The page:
Kitty Takes a Holiday (Kitty Norville #3) - Page 59

Louise pushed aside a faded blanket that hung over the door and invited us in with her intent stare.

The hogan was dark, windowless, except for a hole in the ceiling, through which a shaft of sunlight came through. My lycanthropic sight adjusted quickly. The single room was almost bare. Toward the back, to the right, a blanket lay spread on the floor. A couple of wooden trunks sat by the wall nearby, along with a pile of firewood. Clearly, this wasn't a room for living in. It was a sanctuary. I could feel it, the way the walls curled around me, the way that I was sure that even though only a blanket hung over the doorway, nothing could get in. No curses, no hate. I felt a great sense of calm.

Even Louise seemed calm now, confident in the hogan's security. She knelt in the center of the room and struck a match to light the fire that was already built there. The kindling lit, glowed orange, and flames started tickling the firewood. The air smelled of soot and ash, of many previous fires that had burned themselves out. The smoke of this one rose up through the hole in the roof.

She showed us where to sit, on the ground to the right of the blanket.

She sat on the blanket. Before her, spread on the ground, was a sandpainting.

The pattern showed a complex and highly stylized scene. The colors were earth tones—brown, yellow, white, red, and black—yet vivid. In the firelight, the figures seemed to move.

Four birds, wings outstretched, marked the four quarters of the picture. Their clawed feet pointed inward, toward a circle at the center of the painting. In the middle of the circle stood a figure, a woman: black hair streamed from her square head, and she held arrows in both hands. Crooked white lines—lightning, maybe—rose up from her feet. Her eyes and mouth were tiny lines, hyphens, making the figure seem expressionless. Sleeping. The whole picture was bounded on three sides by rainbow stripes ending in bunches of what must have been feathers. The fourth, unbounded side faced the door. All of it was symbolic, but the symbols eluded me, except for one: the dark-haired woman at the center of great power, armed for battle.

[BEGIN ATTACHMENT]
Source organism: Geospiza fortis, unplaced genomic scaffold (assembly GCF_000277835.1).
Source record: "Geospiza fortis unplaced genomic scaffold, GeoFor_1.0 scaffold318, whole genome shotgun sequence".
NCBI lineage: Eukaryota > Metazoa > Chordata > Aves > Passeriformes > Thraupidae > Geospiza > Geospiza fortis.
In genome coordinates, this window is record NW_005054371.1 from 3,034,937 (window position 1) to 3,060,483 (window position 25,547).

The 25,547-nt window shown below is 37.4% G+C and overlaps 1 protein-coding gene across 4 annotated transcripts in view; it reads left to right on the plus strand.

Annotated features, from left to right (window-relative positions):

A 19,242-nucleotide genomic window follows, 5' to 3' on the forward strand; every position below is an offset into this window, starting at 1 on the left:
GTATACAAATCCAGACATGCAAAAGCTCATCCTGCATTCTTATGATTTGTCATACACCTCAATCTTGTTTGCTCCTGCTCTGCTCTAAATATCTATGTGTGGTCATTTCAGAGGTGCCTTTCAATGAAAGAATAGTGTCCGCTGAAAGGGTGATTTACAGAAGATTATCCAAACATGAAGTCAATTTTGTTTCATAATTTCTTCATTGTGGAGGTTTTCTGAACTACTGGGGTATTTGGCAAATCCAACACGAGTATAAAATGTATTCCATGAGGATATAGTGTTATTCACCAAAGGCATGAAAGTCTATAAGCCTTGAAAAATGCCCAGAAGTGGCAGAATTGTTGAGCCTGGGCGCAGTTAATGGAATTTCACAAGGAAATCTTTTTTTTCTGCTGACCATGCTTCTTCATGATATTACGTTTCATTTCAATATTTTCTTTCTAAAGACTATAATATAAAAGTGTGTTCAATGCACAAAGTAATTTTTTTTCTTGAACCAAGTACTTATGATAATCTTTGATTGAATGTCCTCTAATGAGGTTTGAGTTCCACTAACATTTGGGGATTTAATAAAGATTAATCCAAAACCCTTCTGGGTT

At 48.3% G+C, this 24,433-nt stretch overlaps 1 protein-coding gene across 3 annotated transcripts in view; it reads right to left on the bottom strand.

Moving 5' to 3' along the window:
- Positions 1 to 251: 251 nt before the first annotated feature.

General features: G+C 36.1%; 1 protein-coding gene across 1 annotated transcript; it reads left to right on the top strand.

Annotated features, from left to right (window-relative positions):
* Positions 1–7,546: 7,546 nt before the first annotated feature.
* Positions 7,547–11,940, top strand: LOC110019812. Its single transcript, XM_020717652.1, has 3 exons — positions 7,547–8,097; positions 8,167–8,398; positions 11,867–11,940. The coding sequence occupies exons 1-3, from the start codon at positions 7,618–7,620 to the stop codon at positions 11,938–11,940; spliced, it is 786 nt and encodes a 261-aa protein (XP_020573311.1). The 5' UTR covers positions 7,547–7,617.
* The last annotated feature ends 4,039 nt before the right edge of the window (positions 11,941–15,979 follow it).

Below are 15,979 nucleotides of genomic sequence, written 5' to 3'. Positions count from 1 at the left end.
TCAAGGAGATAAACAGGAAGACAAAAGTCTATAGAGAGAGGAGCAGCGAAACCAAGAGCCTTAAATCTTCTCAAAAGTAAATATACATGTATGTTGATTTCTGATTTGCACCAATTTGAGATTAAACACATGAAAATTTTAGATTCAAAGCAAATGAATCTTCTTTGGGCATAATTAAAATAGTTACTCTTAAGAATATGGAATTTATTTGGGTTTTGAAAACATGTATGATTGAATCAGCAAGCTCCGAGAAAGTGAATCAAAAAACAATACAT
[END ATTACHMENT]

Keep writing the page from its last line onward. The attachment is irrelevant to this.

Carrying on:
Louise picked up a plastic dish, an old margarine tub. She took a pinch of something out of it: a white, powdery sand, or some other finely ground substance, which she sprinkled onto the image. I didn't know how she got the lines so straight. Her movements added bolts of lightning radiating out from the

circle, between the soaring eagles.

“Tell me how Miriam died,” she said.

Ben looked at me. I was the talker. But I didn't feel much like telling the story. “She attacked me. Our friend shot her.”

“Friend. The same man who shot John.”

“That's your brother. The werewolf.”

She said, “John and Miriam were twins. They were destined to be killed by the same man. It all happened so quickly. I didn't expect it to happen so quickly.”

“What happened, Louise? How did this all start?”

She continued adding to the painting as she spoke. “John went to work in Phoenix. When he came back—he was different. That must have been when it happened. When he became the monster. He wouldn't talk to anyone but Miriam. They'd go off together, for days at a time. Then Joan died. Then John. Then Miriam.” Her voice never cracked, her expression never slipped. She'd lived this over and over in her mind for weeks now. “I knew,” she said. “Somehow I knew what had happened, that Miriam took Joan. This magic, this evil has lived in the land since the beginning of the world. My family has been part of it, on both sides. I've learned what I can, but I've had no one to teach me the right way. The way of harmony. The old ways are gone.